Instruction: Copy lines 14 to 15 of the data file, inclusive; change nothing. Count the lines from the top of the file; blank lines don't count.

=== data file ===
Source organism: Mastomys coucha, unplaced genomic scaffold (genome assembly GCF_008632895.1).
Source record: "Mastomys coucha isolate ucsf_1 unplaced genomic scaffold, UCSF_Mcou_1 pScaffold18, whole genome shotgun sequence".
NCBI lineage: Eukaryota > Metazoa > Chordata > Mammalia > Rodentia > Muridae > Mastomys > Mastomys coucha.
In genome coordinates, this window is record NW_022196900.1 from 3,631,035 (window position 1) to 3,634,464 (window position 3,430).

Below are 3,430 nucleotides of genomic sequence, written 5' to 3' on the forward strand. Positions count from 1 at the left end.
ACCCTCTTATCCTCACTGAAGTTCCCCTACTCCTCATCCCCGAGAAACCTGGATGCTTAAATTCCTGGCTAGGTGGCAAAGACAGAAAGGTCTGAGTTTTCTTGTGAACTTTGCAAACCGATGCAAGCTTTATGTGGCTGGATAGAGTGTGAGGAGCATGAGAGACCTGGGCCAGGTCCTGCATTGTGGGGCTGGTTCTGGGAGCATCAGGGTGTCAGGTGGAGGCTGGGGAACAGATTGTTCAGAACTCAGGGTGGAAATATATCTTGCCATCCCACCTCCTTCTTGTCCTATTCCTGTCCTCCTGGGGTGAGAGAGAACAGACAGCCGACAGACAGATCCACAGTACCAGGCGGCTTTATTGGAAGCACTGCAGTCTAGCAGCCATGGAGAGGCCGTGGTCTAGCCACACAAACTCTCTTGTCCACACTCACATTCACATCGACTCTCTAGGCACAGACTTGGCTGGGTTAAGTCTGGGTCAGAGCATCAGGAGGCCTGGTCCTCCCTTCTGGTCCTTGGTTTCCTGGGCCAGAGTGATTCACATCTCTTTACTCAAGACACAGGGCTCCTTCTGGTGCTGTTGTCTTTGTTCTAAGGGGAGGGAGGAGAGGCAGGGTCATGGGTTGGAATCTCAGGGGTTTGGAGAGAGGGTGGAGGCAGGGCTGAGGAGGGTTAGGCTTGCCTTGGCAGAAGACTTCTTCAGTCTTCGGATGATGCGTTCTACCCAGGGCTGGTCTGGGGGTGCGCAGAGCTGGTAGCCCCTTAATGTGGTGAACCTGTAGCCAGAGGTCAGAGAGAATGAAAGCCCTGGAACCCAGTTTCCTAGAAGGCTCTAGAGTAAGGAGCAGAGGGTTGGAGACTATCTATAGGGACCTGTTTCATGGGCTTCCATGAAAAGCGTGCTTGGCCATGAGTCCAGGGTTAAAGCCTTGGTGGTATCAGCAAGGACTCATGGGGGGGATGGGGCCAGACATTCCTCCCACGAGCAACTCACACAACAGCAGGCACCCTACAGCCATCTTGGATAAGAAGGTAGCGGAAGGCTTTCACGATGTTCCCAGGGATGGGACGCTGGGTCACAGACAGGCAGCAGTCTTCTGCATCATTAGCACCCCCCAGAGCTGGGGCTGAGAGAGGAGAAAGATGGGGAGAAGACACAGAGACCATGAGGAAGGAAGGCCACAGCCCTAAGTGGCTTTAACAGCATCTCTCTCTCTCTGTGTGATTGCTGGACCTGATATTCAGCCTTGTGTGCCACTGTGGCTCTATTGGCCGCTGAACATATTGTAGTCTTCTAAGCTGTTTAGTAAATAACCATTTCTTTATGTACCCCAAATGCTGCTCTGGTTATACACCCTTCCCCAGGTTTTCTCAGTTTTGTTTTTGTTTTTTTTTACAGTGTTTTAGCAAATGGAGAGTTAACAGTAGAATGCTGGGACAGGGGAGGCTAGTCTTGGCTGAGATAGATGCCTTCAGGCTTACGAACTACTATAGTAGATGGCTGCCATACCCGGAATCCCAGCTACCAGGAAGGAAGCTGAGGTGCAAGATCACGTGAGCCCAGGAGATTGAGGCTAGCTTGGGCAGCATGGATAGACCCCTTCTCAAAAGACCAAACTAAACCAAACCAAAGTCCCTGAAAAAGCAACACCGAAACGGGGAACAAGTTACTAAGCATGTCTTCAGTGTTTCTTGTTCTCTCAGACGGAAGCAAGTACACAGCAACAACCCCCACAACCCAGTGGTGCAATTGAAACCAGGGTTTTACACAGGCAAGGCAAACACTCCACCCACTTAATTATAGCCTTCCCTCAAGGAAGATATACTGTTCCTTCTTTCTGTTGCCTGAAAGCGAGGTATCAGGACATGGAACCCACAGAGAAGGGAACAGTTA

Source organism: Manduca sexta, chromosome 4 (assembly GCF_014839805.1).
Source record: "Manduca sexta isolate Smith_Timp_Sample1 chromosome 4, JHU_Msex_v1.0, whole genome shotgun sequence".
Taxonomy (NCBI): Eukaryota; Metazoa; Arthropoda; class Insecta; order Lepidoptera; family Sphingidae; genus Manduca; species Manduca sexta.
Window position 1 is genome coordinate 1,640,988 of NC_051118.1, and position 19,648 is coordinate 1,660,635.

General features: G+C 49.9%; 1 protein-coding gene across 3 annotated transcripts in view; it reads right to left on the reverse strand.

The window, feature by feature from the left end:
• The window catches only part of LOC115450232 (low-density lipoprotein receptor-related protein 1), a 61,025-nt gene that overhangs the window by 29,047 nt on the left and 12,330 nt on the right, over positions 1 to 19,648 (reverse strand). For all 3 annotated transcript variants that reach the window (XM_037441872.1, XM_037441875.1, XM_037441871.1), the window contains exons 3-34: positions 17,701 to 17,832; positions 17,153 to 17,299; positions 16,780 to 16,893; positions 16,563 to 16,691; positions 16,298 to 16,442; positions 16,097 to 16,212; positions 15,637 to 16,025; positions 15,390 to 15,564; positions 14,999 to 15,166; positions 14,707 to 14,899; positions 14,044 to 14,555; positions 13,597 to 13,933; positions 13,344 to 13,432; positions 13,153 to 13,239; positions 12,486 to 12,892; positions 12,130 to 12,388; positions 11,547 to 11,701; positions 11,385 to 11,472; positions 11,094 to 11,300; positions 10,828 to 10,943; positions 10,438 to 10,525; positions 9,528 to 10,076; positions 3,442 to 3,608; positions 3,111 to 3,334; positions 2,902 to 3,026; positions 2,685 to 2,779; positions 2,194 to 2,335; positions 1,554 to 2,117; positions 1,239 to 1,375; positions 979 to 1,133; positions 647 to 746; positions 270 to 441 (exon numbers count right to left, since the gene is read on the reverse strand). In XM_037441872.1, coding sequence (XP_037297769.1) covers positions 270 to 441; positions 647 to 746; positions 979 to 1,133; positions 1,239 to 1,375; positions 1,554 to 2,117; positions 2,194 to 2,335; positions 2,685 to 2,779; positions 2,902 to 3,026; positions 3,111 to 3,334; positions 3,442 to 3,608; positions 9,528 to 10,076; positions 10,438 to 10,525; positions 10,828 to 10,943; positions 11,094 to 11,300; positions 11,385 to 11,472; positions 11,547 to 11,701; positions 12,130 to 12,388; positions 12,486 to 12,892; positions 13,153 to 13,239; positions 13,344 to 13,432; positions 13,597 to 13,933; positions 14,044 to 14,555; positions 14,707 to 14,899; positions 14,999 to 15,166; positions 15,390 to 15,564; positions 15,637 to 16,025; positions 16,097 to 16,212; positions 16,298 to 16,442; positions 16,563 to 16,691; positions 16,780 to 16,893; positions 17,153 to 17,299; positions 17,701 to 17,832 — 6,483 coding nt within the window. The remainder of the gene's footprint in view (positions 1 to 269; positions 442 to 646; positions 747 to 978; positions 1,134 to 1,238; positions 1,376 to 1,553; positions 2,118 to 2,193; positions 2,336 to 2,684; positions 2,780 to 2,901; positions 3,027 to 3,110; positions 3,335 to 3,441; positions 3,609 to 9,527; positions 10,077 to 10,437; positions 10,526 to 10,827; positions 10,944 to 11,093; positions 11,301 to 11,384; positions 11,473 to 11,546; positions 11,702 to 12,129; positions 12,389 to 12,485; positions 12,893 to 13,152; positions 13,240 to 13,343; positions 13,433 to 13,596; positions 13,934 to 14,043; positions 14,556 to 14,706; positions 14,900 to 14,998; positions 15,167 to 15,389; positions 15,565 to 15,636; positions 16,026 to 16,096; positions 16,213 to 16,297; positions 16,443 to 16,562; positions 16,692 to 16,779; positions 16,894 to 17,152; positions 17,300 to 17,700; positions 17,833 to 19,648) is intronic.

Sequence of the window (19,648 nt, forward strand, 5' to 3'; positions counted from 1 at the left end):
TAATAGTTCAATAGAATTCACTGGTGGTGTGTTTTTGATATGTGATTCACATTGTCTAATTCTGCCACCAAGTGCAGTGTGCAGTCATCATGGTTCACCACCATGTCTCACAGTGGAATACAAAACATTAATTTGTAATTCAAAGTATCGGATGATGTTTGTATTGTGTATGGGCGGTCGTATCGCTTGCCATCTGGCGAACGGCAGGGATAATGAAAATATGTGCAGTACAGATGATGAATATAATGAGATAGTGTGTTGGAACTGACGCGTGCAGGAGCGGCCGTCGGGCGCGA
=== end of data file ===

Sequence of the window (19,648 nt, forward strand, 5' to 3'; positions counted from 1 at the left end):
TAATAGTTCAATAGAATTCACTGGTGGTGTGTTTTTGATATGTGATTCACATTGTCTAATTCTGCCACCAAGTGCAGTGTGCAGTCATCATGGTTCACCACCATGTCTCACAGTGGAATACAAAACATTAATTTGTAATTCAAAGTATCGGATGATGTTTGTATTGTGTATGGGCGGTCGTATCGCTTGCCATCTGGCGAACGGCAGGGATAATGAAAATATGTGCAGTACAGATGATGAATATAATGAGATAGTGTGTTGGAACTGACGCGTGCAGGAGCGGCCGTCGGGCGCGA